A device like the one in the study (right), and an electron microscope image showing the device’s neuron-like arrangement of nanowires.
UCLA scientists James Gimzewski and Adam Stieg are part of an international research team that has taken a significant stride toward the goal of creating thinking machines.
Led by researchers at Japan’s National Institute for Materials Science, the team created an experimental device that exhibited characteristics analogous to certain behaviors of the brain—learning, memorization, forgetting, wakefulness and sleep. The paper, published in Scientific Reports, describes a network in a state of continuous flux.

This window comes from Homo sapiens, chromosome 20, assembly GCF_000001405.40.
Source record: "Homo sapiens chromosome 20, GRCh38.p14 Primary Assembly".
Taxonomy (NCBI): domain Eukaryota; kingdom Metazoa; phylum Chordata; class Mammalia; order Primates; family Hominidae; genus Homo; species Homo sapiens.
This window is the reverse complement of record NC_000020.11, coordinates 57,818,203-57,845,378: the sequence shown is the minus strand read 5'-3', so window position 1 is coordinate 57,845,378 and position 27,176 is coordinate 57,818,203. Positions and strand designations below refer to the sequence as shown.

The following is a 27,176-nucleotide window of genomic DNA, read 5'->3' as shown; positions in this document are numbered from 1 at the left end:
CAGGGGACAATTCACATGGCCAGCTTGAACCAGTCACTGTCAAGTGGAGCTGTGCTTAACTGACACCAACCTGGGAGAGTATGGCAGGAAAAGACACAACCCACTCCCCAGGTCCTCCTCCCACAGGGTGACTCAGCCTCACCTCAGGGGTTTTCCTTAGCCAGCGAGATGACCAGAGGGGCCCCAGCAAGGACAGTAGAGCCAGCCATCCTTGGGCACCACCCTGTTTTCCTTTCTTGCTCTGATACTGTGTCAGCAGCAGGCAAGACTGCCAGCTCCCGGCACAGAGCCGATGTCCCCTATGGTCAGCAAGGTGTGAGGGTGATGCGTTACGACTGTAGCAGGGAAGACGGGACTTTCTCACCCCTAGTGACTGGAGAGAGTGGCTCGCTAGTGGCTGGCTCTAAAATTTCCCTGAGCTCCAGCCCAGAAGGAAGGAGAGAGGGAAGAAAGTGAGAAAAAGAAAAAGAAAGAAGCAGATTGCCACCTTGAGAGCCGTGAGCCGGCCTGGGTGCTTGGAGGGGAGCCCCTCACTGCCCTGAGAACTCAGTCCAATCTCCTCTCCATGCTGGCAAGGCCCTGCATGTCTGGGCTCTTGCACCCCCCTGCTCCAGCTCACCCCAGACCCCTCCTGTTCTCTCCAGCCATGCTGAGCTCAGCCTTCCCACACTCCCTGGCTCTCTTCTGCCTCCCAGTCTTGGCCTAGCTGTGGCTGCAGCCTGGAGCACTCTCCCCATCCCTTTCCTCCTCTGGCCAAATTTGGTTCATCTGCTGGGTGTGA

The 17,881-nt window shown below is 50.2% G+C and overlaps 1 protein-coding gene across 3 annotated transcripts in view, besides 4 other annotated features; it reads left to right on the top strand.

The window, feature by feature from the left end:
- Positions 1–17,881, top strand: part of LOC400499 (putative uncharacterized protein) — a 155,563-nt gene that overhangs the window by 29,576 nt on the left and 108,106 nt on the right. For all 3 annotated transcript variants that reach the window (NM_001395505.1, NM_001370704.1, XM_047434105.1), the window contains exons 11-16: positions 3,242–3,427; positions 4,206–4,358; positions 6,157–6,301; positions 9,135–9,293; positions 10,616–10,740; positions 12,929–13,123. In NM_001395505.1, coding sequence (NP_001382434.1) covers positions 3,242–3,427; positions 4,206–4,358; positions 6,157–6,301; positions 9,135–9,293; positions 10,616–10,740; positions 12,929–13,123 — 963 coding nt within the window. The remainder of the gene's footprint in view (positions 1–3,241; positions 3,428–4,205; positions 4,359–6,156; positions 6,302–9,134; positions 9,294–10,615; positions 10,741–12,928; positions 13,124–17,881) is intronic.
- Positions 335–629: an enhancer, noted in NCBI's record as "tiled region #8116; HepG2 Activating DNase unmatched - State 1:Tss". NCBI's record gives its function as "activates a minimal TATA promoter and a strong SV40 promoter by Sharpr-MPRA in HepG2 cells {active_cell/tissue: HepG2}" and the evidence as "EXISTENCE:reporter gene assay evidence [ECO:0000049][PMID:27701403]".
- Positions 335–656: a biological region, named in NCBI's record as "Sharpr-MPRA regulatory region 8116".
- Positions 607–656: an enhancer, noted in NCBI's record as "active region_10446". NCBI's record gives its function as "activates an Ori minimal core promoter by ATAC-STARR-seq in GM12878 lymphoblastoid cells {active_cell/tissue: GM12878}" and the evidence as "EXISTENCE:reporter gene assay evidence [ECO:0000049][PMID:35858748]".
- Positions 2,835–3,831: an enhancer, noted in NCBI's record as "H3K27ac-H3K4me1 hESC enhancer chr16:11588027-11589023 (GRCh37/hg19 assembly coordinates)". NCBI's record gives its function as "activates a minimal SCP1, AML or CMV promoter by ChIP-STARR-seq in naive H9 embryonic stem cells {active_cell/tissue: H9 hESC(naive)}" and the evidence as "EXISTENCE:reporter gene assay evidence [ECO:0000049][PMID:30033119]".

“This is a system between order and chaos, on the edge of chaos,” said Gimzewski, a UCLA distinguished professor of chemistry and biochemistry, a member of the California NanoSystems Institute at UCLA and a co-author of the study. “The way that the device constantly evolves and shifts mimics the human brain. It can come up with different types of behavior patterns that don’t repeat themselves.”